How ADP has addressed regional disparity

Amitabh Kant
Contd from last Saturday
First, that lack of funding is not the sole or even the predominant cause of backwardness as due to poor governance funds available under existing schemes (both Central and State) are not effectively utilized. And second, the prolonged historical neglect of these districts has created a vicious cycle of low motivation among district officials. Breaking this cycle through the infusion of data-driven governance is in fact the key to unlocking the potential of these districts.
During its three years of implementation, the programme has provided the right institutional framework to push substantial improvement across a multitude of sectors through its core principles of convergence (between central and state schemes), collaboration (between Centre, State, district and development partners) and competition (between the districts).
Through ADP, the Government is using technology to not only streamline coordination but also channelise efforts in a targeted manner. ADP’s Champions of Change platform, developed by NITI Aayog, supports the district administration with self-service analytics tools, which aids them in analysing data and developing targeted local area plans. The platform ensures that the districts are constantly competing with each other in order to improve their position in the programme’s delta rankings. Competition ensures that new ideas to improve service delivery are constantly being explored.
While several schemes have tried to address regional disparities over the years, there has been very little convergence between them. By measuring the districts on the 49 KPIs, ADP leaves them with the discretion to streamline and channel the schemes that can best enable them to achieve outcomes. In this way, development efforts go beyond the scope of individual schemes and are viewed through the prism of the results they are intended to bring. This convergence of Central, State, and district-level efforts is one of the founding principles of ADP.
The programme has brought together NGOs/civil society organisations and district administration to work in collaboration with each other, as opposed to duplicating efforts or working in silos. This has ensured that sarkar, samaaj and bazaar all work towards achieving the same objectives by leveraging their respective assets. Over the years, the districts have been able to benefit from each other through the circulation and replication of best practices. Certain practices innovated and adopted by one district have been replicated by others. The programme allows such inspiration to flow across districts, along with the necessary flexibility to mutate the practices as per local requirements.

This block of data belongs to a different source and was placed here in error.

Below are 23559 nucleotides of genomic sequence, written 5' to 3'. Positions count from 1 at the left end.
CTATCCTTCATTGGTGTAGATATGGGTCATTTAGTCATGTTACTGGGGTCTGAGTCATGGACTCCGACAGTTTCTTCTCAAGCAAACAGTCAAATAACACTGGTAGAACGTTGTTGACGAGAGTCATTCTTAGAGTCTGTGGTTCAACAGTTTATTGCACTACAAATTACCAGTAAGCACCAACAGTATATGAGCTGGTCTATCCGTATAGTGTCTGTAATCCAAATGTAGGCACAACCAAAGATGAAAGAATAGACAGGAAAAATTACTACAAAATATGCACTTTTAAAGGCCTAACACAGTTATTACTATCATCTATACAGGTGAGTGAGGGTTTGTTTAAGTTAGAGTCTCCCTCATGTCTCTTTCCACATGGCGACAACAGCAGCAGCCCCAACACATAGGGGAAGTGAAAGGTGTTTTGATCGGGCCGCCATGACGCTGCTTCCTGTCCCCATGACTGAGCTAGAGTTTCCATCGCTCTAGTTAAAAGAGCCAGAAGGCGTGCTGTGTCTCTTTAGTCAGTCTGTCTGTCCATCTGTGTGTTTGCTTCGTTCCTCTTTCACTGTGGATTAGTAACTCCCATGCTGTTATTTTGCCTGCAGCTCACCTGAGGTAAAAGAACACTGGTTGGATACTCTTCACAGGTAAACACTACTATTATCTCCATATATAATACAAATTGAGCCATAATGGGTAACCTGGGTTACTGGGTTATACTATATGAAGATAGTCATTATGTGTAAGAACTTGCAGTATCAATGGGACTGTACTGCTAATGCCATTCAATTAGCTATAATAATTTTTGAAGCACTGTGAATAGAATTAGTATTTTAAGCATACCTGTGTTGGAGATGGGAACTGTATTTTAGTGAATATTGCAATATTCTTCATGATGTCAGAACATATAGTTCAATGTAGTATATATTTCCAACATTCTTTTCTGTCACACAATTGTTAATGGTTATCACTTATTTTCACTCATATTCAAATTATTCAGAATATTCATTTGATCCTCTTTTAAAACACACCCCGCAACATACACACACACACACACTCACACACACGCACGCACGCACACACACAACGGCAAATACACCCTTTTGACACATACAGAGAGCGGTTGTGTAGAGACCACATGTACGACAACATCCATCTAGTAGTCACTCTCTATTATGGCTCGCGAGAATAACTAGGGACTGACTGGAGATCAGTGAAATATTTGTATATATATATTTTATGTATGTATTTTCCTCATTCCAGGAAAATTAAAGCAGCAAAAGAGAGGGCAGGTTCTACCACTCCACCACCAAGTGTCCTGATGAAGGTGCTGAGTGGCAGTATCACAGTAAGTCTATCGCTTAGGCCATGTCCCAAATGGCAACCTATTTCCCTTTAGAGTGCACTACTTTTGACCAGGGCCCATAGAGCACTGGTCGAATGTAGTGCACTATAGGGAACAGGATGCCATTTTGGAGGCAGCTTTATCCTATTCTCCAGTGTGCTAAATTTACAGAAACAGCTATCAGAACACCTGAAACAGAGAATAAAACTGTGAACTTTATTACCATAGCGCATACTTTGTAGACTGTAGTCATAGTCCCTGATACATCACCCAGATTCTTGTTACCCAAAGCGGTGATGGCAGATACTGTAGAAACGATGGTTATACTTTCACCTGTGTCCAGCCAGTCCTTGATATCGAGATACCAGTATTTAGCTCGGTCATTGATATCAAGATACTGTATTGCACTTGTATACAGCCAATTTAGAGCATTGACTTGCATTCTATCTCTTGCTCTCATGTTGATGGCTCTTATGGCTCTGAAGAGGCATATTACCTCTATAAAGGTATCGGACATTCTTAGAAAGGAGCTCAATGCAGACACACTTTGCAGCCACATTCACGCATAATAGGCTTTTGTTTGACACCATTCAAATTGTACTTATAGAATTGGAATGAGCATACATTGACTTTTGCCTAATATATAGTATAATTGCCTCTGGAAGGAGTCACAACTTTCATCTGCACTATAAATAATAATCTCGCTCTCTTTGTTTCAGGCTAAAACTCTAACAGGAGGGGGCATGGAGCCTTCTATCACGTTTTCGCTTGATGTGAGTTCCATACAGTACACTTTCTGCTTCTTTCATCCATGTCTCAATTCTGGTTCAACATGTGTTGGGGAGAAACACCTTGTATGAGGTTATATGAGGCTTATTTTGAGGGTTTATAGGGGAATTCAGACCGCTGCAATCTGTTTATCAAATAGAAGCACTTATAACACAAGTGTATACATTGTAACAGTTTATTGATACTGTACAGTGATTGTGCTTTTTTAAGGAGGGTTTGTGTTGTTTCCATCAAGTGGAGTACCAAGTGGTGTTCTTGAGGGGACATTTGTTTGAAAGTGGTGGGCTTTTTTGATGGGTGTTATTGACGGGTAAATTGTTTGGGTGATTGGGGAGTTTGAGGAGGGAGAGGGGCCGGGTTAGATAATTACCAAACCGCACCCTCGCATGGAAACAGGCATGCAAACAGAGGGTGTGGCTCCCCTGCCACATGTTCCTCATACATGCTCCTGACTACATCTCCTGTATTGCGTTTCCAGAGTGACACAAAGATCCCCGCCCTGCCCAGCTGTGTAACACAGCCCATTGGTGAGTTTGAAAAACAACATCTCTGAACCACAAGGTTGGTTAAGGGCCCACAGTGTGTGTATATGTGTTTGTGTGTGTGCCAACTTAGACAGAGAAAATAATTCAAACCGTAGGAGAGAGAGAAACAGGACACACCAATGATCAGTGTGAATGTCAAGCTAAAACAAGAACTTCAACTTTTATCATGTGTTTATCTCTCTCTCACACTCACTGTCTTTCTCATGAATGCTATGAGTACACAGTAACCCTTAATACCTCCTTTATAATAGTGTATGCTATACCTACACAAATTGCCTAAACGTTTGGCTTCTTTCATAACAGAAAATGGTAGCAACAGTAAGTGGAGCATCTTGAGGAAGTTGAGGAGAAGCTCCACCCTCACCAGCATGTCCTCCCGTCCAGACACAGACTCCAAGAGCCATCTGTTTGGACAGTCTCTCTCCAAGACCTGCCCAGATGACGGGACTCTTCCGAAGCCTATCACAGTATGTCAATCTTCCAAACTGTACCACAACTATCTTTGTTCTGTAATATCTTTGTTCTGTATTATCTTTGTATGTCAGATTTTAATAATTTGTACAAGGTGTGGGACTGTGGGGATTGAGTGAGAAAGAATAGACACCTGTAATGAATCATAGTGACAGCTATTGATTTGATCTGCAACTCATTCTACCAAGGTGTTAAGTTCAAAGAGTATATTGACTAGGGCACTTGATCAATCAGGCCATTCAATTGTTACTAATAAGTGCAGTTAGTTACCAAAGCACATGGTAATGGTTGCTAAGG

The Aspirational Districts Programme is highly cognizant of the differences across States and even districts and provides a suitable mechanism to allow for those differences.
In fact, the programme intends to deepen this vision by encouraging districts to replicate this model at the block level. We hope that taking the model further will provide deeper insights into the challenges faced by a district and how to overcome them.
ADP is a shining example of cooperative–competitive federalism. The recognition and recommendations from international organisations about ADP’s template and successes validate our efforts immensely. In fact, it is only fitting that a model to address regional disparities should come from one of the most diverse countries in the world, and we are committed to evolving the programme to one of the best instruments of equalising development.

Amitabh Kant is CEO, NITI Aayog. Views expressed are personal.